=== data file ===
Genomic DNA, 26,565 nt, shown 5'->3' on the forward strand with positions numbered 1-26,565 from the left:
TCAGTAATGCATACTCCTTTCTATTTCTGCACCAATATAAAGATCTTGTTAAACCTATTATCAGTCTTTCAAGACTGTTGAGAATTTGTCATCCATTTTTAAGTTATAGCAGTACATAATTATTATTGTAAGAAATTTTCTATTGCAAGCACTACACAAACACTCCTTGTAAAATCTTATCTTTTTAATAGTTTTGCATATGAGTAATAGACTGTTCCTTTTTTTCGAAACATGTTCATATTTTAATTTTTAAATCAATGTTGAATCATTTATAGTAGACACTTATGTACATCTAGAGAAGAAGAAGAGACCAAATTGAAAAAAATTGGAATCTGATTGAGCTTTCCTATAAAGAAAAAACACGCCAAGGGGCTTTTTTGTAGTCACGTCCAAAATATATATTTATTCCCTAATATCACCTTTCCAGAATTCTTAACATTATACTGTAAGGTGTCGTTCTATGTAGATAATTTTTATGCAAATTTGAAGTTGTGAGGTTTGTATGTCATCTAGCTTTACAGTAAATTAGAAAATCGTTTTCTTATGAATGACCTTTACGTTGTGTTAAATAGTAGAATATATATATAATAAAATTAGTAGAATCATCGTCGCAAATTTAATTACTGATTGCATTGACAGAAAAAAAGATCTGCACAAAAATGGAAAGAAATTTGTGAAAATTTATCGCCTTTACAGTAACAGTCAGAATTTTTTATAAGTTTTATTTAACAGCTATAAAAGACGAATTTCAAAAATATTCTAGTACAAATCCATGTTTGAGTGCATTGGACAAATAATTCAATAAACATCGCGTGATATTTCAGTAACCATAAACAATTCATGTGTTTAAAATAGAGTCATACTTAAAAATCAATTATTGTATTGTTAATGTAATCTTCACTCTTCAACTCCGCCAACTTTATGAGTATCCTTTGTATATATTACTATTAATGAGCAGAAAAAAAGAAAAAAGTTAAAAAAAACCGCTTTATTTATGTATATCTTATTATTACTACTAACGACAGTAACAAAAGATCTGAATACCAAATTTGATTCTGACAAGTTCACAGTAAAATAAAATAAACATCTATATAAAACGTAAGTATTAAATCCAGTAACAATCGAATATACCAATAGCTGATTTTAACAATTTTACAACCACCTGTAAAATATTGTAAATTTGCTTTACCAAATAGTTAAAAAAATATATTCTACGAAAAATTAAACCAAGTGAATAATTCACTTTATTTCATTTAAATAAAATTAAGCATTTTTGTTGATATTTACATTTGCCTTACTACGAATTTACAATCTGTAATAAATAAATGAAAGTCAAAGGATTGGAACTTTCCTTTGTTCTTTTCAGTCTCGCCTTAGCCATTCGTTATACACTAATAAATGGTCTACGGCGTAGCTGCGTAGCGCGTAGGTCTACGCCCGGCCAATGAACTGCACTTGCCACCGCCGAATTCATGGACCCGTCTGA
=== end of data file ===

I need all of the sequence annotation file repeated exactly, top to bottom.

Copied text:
Genomic DNA, 26,565 nt, shown 5'->3' on the forward strand with positions numbered 1-26,565 from the left:
TCAGTAATGCATACTCCTTTCTATTTCTGCACCAATATAAAGATCTTGTTAAACCTATTATCAGTCTTTCAAGACTGTTGAGAATTTGTCATCCATTTTTAAGTTATAGCAGTACATAATTATTATTGTAAGAAATTTTCTATTGCAAGCACTACACAAACACTCCTTGTAAAATCTTATCTTTTTAATAGTTTTGCATATGAGTAATAGACTGTTCCTTTTTTTCGAAACATGTTCATATTTTAATTTTTAAATCAATGTTGAATCATTTATAGTAGACACTTATGTACATCTAGAGAAGAAGAAGAGACCAAATTGAAAAAAATTGGAATCTGATTGAGCTTTCCTATAAAGAAAAAACACGCCAAGGGGCTTTTTTGTAGTCACGTCCAAAATATATATTTATTCCCTAATATCACCTTTCCAGAATTCTTAACATTATACTGTAAGGTGTCGTTCTATGTAGATAATTTTTATGCAAATTTGAAGTTGTGAGGTTTGTATGTCATCTAGCTTTACAGTAAATTAGAAAATCGTTTTCTTATGAATGACCTTTACGTTGTGTTAAATAGTAGAATATATATATAATAAAATTAGTAGAATCATCGTCGCAAATTTAATTACTGATTGCATTGACAGAAAAAAAGATCTGCACAAAAATGGAAAGAAATTTGTGAAAATTTATCGCCTTTACAGTAACAGTCAGAATTTTTTATAAGTTTTATTTAACAGCTATAAAAGACGAATTTCAAAAATATTCTAGTACAAATCCATGTTTGAGTGCATTGGACAAATAATTCAATAAACATCGCGTGATATTTCAGTAACCATAAACAATTCATGTGTTTAAAATAGAGTCATACTTAAAAATCAATTATTGTATTGTTAATGTAATCTTCACTCTTCAACTCCGCCAACTTTATGAGTATCCTTTGTATATATTACTATTAATGAGCAGAAAAAAAGAAAAAAGTTAAAAAAAACCGCTTTATTTATGTATATCTTATTATTACTACTAACGACAGTAACAAAAGATCTGAATACCAAATTTGATTCTGACAAGTTCACAGTAAAATAAAATAAACATCTATATAAAACGTAAGTATTAAATCCAGTAACAATCGAATATACCAATAGCTGATTTTAACAATTTTACAACCACCTGTAAAATATTGTAAATTTGCTTTACCAAATAGTTAAAAAAATATATTCTACGAAAAATTAAACCAAGTGAATAATTCACTTTATTTCATTTAAATAAAATTAAGCATTTTTGTTGATATTTACATTTGCCTTACTACGAATTTACAATCTGTAATAAATAAATGAAAGTCAAAGGATTGGAACTTTCCTTTGTTCTTTTCAGTCTCGCCTTAGCCATTCGTTATACACTAATAAATGGTCTACGGCGTAGCTGCGTAGCGCGTAGGTCTACGCCCGGCCAATGAACTGCACTTGCCACCGCCGAATTCATGGACCCGTCTGA